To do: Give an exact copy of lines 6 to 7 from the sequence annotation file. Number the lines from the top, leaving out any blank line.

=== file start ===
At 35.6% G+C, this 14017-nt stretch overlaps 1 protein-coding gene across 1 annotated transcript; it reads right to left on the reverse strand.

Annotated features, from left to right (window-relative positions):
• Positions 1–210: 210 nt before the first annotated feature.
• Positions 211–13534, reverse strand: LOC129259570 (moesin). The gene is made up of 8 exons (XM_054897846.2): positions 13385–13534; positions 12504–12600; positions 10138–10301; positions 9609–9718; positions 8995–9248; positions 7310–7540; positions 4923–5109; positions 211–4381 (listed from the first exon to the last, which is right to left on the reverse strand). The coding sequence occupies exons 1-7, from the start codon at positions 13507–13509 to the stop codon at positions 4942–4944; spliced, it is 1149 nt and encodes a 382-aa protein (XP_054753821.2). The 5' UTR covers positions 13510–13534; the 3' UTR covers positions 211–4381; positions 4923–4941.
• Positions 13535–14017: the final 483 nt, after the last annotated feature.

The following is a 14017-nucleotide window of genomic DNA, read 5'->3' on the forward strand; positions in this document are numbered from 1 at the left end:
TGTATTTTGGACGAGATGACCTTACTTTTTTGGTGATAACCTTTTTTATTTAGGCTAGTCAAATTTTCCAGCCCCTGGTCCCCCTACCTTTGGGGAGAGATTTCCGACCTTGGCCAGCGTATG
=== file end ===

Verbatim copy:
The following is a 14017-nucleotide window of genomic DNA, read 5'->3' on the forward strand; positions in this document are numbered from 1 at the left end:
TGTATTTTGGACGAGATGACCTTACTTTTTTGGTGATAACCTTTTTTATTTAGGCTAGTCAAATTTTCCAGCCCCTGGTCCCCCTACCTTTGGGGAGAGATTTCCGACCTTGGCCAGCGTATG